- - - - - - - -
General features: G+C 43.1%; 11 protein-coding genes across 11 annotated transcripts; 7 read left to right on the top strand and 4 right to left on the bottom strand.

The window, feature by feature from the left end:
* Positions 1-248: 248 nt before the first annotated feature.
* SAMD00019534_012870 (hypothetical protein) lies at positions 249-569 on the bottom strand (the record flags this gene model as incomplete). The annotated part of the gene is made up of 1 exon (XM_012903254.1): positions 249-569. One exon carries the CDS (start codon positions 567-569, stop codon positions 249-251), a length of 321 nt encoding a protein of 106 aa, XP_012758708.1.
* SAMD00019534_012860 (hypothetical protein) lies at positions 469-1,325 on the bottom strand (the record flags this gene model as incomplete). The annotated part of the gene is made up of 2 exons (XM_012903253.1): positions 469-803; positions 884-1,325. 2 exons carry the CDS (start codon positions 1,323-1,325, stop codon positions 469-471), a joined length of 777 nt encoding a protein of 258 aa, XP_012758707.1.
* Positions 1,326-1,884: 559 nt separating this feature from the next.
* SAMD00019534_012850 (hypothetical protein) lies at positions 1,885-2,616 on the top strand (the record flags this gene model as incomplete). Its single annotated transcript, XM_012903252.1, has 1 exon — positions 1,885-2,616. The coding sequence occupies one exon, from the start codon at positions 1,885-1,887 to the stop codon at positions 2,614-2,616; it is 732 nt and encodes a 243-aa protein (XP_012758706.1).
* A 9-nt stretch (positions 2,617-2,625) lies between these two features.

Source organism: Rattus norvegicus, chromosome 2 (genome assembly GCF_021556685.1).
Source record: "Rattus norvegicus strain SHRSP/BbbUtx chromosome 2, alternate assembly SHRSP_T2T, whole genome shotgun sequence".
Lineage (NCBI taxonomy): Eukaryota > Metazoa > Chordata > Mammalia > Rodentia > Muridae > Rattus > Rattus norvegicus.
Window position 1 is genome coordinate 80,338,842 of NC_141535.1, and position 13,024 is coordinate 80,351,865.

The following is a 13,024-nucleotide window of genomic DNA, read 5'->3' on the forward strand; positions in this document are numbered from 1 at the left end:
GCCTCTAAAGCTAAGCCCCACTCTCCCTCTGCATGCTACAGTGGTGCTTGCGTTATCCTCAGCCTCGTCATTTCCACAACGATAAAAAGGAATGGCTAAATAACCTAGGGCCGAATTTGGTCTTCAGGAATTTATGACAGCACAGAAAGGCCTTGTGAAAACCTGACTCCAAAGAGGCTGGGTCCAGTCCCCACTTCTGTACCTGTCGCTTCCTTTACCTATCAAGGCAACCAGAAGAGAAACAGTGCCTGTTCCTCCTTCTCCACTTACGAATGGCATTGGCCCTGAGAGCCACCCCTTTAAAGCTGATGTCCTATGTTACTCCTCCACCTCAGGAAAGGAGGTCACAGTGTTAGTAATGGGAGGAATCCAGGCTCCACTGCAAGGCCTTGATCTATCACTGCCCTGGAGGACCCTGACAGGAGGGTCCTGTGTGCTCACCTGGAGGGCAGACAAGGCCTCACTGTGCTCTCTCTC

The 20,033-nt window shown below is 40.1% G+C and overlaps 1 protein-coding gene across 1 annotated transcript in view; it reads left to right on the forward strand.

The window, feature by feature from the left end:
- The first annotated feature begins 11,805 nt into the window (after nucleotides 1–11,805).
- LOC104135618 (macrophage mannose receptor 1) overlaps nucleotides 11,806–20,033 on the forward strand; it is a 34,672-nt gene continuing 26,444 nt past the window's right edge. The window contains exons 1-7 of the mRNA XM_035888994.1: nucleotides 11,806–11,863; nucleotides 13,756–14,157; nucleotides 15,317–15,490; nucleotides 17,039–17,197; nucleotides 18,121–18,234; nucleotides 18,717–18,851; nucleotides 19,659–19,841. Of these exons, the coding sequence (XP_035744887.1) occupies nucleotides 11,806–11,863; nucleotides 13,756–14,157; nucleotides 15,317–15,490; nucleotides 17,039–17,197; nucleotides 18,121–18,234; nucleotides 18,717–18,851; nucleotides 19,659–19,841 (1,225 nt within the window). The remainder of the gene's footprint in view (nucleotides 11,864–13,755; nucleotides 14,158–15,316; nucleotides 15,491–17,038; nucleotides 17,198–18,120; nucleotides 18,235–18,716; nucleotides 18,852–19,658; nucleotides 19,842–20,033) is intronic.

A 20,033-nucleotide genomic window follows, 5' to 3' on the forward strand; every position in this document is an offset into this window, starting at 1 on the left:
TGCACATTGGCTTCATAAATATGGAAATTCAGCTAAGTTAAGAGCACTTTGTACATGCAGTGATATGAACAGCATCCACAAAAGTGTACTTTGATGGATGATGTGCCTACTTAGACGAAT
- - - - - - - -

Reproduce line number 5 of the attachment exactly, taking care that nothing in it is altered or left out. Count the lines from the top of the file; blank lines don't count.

* SAMD00019534_012860 (hypothetical protein) lies at positions 469-1,325 on the bottom strand (the record flags this gene model as incomplete). The annotated part of the gene is made up of 2 exons (XM_012903253.1): positions 469-803; positions 884-1,325. 2 exons carry the CDS (start codon positions 1,323-1,325, stop codon positions 469-471), a joined length of 777 nt encoding a protein of 258 aa, XP_012758707.1.